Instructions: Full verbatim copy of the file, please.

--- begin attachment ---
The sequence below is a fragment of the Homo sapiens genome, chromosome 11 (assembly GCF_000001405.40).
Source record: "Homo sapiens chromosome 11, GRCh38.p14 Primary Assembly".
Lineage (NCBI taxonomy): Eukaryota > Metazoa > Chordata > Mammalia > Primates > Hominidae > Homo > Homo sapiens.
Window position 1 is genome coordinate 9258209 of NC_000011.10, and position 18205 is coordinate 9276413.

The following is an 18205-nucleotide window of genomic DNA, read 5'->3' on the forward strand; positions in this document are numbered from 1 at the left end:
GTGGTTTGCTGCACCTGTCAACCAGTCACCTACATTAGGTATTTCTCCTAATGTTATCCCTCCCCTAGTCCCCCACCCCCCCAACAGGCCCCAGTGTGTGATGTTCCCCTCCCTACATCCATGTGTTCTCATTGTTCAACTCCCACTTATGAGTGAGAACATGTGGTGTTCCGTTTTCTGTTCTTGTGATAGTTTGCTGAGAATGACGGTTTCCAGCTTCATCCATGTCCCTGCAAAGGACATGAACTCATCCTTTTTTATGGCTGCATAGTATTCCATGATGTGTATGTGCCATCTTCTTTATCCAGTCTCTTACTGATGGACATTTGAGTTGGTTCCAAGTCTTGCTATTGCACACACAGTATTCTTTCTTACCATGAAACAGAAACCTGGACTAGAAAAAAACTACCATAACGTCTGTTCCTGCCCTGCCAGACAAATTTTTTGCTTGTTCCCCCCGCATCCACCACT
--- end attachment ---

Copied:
The sequence below is a fragment of the Homo sapiens genome, chromosome 11 (assembly GCF_000001405.40).
Source record: "Homo sapiens chromosome 11, GRCh38.p14 Primary Assembly".
Lineage (NCBI taxonomy): Eukaryota > Metazoa > Chordata > Mammalia > Primates > Hominidae > Homo > Homo sapiens.
Window position 1 is genome coordinate 9258209 of NC_000011.10, and position 18205 is coordinate 9276413.

The following is an 18205-nucleotide window of genomic DNA, read 5'->3' on the forward strand; positions in this document are numbered from 1 at the left end:
GTGGTTTGCTGCACCTGTCAACCAGTCACCTACATTAGGTATTTCTCCTAATGTTATCCCTCCCCTAGTCCCCCACCCCCCCAACAGGCCCCAGTGTGTGATGTTCCCCTCCCTACATCCATGTGTTCTCATTGTTCAACTCCCACTTATGAGTGAGAACATGTGGTGTTCCGTTTTCTGTTCTTGTGATAGTTTGCTGAGAATGACGGTTTCCAGCTTCATCCATGTCCCTGCAAAGGACATGAACTCATCCTTTTTTATGGCTGCATAGTATTCCATGATGTGTATGTGCCATCTTCTTTATCCAGTCTCTTACTGATGGACATTTGAGTTGGTTCCAAGTCTTGCTATTGCACACACAGTATTCTTTCTTACCATGAAACAGAAACCTGGACTAGAAAAAAACTACCATAACGTCTGTTCCTGCCCTGCCAGACAAATTTTTTGCTTGTTCCCCCCGCATCCACCACT